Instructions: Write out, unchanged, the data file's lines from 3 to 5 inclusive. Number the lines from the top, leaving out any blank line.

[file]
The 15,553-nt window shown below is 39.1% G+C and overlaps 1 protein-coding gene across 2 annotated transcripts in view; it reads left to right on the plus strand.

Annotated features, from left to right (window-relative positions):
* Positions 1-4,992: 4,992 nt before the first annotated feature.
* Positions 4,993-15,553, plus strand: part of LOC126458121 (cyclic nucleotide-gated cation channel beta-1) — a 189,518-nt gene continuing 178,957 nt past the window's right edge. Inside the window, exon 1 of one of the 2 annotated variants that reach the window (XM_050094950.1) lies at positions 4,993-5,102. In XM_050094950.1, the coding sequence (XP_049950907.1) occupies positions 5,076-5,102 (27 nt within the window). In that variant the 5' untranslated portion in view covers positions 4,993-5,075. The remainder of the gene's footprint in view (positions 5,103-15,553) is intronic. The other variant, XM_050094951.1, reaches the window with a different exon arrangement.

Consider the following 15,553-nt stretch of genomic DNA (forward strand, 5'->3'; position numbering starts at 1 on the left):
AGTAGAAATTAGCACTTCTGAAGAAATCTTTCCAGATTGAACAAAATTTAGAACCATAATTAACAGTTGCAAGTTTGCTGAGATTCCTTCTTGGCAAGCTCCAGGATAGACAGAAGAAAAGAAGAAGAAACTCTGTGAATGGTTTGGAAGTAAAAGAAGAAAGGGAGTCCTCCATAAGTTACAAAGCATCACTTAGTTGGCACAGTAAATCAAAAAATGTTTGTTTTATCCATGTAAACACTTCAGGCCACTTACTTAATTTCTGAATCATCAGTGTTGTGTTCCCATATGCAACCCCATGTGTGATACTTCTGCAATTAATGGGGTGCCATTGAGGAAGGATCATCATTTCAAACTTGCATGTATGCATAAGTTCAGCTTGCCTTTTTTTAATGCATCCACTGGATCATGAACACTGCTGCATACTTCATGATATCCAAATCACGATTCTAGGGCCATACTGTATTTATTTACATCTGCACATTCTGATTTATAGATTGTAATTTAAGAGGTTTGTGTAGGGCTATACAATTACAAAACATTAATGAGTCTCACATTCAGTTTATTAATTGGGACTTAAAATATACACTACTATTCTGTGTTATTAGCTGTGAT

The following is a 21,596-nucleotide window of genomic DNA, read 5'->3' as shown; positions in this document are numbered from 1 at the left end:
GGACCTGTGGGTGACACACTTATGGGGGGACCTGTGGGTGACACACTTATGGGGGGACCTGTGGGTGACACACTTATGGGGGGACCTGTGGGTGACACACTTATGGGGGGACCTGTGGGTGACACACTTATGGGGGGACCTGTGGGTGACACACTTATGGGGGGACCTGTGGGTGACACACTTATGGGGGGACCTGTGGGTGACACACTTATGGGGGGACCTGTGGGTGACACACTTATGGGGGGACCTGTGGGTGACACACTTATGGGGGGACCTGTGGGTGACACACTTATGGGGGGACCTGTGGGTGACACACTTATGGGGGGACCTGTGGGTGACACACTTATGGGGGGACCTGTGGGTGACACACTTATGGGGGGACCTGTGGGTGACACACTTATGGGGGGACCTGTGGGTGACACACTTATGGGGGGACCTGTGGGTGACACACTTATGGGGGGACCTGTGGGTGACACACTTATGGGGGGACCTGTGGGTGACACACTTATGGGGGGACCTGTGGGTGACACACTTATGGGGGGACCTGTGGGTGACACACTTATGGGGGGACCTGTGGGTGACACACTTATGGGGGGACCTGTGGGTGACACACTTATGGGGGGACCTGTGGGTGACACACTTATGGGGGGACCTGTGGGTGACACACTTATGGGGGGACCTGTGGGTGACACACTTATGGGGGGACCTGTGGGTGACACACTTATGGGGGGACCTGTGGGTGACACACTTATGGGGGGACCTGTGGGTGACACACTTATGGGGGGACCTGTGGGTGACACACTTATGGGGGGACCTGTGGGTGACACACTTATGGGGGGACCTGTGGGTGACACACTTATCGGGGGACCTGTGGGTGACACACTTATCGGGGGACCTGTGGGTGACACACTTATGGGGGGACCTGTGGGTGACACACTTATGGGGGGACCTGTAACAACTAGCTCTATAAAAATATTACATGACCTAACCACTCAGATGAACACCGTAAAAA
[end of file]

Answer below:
* Positions 1-4,992: 4,992 nt before the first annotated feature.
* Positions 4,993-15,553, plus strand: part of LOC126458121 (cyclic nucleotide-gated cation channel beta-1) — a 189,518-nt gene continuing 178,957 nt past the window's right edge. Inside the window, exon 1 of one of the 2 annotated variants that reach the window (XM_050094950.1) lies at positions 4,993-5,102. In XM_050094950.1, the coding sequence (XP_049950907.1) occupies positions 5,076-5,102 (27 nt within the window). In that variant the 5' untranslated portion in view covers positions 4,993-5,075. The remainder of the gene's footprint in view (positions 5,103-15,553) is intronic. The other variant, XM_050094951.1, reaches the window with a different exon arrangement.

Consider the following 15,553-nt stretch of genomic DNA (forward strand, 5'->3'; position numbering starts at 1 on the left):